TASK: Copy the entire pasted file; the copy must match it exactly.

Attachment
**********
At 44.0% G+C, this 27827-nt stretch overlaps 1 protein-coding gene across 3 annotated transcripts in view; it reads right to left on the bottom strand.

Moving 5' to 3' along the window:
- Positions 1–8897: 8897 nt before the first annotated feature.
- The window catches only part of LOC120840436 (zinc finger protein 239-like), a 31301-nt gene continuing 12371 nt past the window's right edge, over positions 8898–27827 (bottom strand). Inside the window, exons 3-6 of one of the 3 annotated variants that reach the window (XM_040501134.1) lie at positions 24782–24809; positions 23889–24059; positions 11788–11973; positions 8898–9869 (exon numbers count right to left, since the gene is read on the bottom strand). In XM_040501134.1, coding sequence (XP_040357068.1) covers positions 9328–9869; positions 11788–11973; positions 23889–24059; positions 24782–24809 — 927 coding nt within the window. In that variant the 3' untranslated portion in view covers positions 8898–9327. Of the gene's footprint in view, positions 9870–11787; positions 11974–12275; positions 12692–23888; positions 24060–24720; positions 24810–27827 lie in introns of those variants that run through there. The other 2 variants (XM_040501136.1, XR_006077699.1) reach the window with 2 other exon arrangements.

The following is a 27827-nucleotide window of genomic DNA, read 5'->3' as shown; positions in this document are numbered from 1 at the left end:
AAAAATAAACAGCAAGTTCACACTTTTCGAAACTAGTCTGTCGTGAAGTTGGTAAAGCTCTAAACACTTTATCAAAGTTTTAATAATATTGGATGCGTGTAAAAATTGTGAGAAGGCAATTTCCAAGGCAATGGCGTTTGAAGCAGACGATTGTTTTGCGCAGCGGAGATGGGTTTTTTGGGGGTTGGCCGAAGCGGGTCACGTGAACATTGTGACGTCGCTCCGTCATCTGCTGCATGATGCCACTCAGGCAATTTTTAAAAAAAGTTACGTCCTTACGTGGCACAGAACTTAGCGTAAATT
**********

At 44.0% G+C, this 27827-nt stretch overlaps 1 protein-coding gene across 3 annotated transcripts in view; it reads right to left on the bottom strand.

Moving 5' to 3' along the window:
- Positions 1–8897: 8897 nt before the first annotated feature.
- The window catches only part of LOC120840436 (zinc finger protein 239-like), a 31301-nt gene continuing 12371 nt past the window's right edge, over positions 8898–27827 (bottom strand). Inside the window, exons 3-6 of one of the 3 annotated variants that reach the window (XM_040501134.1) lie at positions 24782–24809; positions 23889–24059; positions 11788–11973; positions 8898–9869 (exon numbers count right to left, since the gene is read on the bottom strand). In XM_040501134.1, coding sequence (XP_040357068.1) covers positions 9328–9869; positions 11788–11973; positions 23889–24059; positions 24782–24809 — 927 coding nt within the window. In that variant the 3' untranslated portion in view covers positions 8898–9327. Of the gene's footprint in view, positions 9870–11787; positions 11974–12275; positions 12692–23888; positions 24060–24720; positions 24810–27827 lie in introns of those variants that run through there. The other 2 variants (XM_040501136.1, XR_006077699.1) reach the window with 2 other exon arrangements.

The following is a 27827-nucleotide window of genomic DNA, read 5'->3' as shown; positions in this document are numbered from 1 at the left end:
AAAAATAAACAGCAAGTTCACACTTTTCGAAACTAGTCTGTCGTGAAGTTGGTAAAGCTCTAAACACTTTATCAAAGTTTTAATAATATTGGATGCGTGTAAAAATTGTGAGAAGGCAATTTCCAAGGCAATGGCGTTTGAAGCAGACGATTGTTTTGCGCAGCGGAGATGGGTTTTTTGGGGGTTGGCCGAAGCGGGTCACGTGAACATTGTGACGTCGCTCCGTCATCTGCTGCATGATGCCACTCAGGCAATTTTTAAAAAAAGTTACGTCCTTACGTGGCACAGAACTTAGCGTAAATT